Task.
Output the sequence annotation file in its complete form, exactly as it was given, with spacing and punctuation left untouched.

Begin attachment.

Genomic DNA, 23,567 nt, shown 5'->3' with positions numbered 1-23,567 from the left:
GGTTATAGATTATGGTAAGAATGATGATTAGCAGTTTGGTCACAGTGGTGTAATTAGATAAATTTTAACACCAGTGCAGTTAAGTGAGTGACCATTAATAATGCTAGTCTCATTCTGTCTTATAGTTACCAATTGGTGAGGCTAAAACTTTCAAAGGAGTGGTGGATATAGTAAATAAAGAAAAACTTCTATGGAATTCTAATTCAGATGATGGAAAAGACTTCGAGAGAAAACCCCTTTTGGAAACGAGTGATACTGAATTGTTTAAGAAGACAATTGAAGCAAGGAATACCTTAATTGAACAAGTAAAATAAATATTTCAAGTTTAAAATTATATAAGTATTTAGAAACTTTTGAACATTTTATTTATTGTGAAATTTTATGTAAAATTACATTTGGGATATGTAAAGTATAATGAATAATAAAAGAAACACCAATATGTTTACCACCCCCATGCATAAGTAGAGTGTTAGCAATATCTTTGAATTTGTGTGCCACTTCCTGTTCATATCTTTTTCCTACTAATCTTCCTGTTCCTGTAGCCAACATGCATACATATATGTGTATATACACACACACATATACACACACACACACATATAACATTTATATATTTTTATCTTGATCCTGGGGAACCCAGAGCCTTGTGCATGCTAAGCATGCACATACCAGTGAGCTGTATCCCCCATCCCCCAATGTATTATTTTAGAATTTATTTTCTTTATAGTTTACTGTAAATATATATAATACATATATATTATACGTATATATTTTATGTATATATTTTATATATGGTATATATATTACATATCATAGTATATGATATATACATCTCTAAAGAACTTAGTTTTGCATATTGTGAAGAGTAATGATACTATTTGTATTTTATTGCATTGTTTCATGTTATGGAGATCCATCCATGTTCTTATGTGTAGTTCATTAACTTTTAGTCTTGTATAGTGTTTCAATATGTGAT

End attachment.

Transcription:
Genomic DNA, 23,567 nt, shown 5'->3' with positions numbered 1-23,567 from the left:
GGTTATAGATTATGGTAAGAATGATGATTAGCAGTTTGGTCACAGTGGTGTAATTAGATAAATTTTAACACCAGTGCAGTTAAGTGAGTGACCATTAATAATGCTAGTCTCATTCTGTCTTATAGTTACCAATTGGTGAGGCTAAAACTTTCAAAGGAGTGGTGGATATAGTAAATAAAGAAAAACTTCTATGGAATTCTAATTCAGATGATGGAAAAGACTTCGAGAGAAAACCCCTTTTGGAAACGAGTGATACTGAATTGTTTAAGAAGACAATTGAAGCAAGGAATACCTTAATTGAACAAGTAAAATAAATATTTCAAGTTTAAAATTATATAAGTATTTAGAAACTTTTGAACATTTTATTTATTGTGAAATTTTATGTAAAATTACATTTGGGATATGTAAAGTATAATGAATAATAAAAGAAACACCAATATGTTTACCACCCCCATGCATAAGTAGAGTGTTAGCAATATCTTTGAATTTGTGTGCCACTTCCTGTTCATATCTTTTTCCTACTAATCTTCCTGTTCCTGTAGCCAACATGCATACATATATGTGTATATACACACACACATATACACACACACACACATATAACATTTATATATTTTTATCTTGATCCTGGGGAACCCAGAGCCTTGTGCATGCTAAGCATGCACATACCAGTGAGCTGTATCCCCCATCCCCCAATGTATTATTTTAGAATTTATTTTCTTTATAGTTTACTGTAAATATATATAATACATATATATTATACGTATATATTTTATGTATATATTTTATATATGGTATATATATTACATATCATAGTATATGATATATACATCTCTAAAGAACTTAGTTTTGCATATTGTGAAGAGTAATGATACTATTTGTATTTTATTGCATTGTTTCATGTTATGGAGATCCATCCATGTTCTTATGTGTAGTTCATTAACTTTTAGTCTTGTATAGTGTTTCAATATGTGAT